Leviticus 20:26 Commentary - Ellicott's Commentary for English Readers (Old and New Testaments)
(26) And ye shall be holy unto me.—Rather, And ye shall be my holy ones, in harmony with the remark in the last clause of this verse, where God says that He had separated them for the purpose that “ye should be mine” The phrase only occurs here, and is different from the one which has been used in Lev. 11:44-45; Lev. 20:17.
And have severed you from other people.—Better, and have separated you from other people, as the Authorised Version renders this phrase in Lev. 20:24. That is, God has separated them from the rest of the nations to be His holy people, and to be an example to them. The spiritual guides during the second Temple have explained this separation of Israel as not implying the rejection of the other nations, but simply as the first installment. They maintained that it implies that all other nations are gradually to follow, and that the Divine choice is to go on from people to people, till “many nations shall be joined to the Lord . . . and shall be my people” (Zec. 2:11), where the same phrase, “shall be mine,” is used as in the passage before us. The Divine plan of the redemption of mankind they set forth in the text before us as follows :—“If the Scripture had said, I have separated all the nations from you, there would be no future for the Gentiles; but since it is said, I have separated you from the nations, it is as one who first of all separates the best from the less good, and then goes on continually to separate the better ones. But he who separates the bad from the good, by this very process rejects the bad, and does not return to them.” The Mosaic doctrine of the separation of Israel, therefore, so far from tending to produce and harbour in the Jews contracted views of God’s mercy, and a contempt for all other nations, has taught them to look upon themselves as simply having gone first to the mountain of the Lord, and that all other nations are to follow, and to become with them children of God.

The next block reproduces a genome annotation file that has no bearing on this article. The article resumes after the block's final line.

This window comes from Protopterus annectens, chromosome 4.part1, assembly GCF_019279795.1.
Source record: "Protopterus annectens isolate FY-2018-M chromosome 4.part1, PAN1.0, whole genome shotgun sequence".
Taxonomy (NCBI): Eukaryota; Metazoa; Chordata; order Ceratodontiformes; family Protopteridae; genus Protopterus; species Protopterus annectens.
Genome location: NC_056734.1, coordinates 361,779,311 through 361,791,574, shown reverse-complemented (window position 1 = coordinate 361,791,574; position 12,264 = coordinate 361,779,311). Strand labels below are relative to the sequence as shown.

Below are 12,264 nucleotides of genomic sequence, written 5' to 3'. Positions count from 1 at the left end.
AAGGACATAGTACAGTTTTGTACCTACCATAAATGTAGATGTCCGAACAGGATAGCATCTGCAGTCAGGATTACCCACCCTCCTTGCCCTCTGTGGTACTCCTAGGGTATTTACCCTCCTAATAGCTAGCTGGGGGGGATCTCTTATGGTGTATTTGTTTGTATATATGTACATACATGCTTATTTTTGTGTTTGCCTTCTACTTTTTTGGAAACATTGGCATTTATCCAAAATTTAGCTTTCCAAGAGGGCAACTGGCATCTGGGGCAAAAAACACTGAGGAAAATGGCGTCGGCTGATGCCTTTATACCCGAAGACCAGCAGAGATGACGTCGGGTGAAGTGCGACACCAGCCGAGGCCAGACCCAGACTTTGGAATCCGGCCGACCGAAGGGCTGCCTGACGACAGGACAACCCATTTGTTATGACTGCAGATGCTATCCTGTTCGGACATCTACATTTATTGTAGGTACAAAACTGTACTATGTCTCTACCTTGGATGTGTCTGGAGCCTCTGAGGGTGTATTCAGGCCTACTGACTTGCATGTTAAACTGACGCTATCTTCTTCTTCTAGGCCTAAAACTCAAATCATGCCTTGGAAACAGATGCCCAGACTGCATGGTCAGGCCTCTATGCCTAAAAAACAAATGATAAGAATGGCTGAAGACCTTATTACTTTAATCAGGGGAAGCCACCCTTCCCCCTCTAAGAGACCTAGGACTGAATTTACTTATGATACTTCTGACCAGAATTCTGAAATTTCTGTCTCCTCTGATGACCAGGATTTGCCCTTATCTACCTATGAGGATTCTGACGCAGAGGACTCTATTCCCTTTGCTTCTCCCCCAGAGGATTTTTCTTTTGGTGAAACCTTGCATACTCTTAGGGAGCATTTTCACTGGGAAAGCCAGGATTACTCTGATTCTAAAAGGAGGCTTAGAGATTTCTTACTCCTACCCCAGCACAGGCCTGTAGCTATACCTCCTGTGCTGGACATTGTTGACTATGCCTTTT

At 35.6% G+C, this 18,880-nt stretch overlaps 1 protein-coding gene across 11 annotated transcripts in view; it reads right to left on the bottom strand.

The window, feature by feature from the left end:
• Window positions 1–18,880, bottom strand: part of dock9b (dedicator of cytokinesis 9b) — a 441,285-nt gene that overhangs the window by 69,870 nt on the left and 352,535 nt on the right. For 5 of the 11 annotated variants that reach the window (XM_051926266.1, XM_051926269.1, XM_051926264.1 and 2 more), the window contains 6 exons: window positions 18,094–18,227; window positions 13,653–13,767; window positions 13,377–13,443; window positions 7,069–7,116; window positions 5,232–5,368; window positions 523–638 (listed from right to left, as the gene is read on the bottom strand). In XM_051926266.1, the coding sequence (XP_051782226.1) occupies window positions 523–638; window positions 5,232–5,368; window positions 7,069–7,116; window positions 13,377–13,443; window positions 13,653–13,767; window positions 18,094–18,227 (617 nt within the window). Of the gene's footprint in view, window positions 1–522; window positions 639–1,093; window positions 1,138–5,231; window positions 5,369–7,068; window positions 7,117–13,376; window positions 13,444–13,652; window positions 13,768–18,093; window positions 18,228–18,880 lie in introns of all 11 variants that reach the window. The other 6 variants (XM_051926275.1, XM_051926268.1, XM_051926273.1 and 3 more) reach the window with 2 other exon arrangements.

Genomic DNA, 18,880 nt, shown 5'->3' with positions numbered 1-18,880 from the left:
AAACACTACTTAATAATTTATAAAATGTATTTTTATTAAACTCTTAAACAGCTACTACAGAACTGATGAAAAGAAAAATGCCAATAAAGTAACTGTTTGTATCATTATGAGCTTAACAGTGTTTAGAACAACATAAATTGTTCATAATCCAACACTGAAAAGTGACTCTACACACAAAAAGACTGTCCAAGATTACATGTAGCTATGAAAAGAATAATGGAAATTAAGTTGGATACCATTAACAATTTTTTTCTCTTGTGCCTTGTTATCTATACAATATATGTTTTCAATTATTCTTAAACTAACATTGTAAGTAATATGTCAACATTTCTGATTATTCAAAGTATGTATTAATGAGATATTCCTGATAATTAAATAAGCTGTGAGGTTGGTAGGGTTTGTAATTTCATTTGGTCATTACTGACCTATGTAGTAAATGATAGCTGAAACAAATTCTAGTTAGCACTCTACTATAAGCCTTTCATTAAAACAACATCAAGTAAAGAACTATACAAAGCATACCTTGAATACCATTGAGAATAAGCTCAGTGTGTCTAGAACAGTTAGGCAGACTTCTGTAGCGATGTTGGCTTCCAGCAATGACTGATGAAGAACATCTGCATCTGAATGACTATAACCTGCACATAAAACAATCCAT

Consult other comments:
Ellicott's Commentary for English Readers (Old and New Testaments)
Charles John Ellicott (1819 - 1905) was a distinguished English Christian theologian, academic and churchman. He briefly served as Dean of Exeter, then Bishop of the united see of Gloucester and Bristol.
His works include:
- An Old Testament Commentary for English Readers, 1897. (Editor)
- A New Testament Commentary for English Readers, 1878.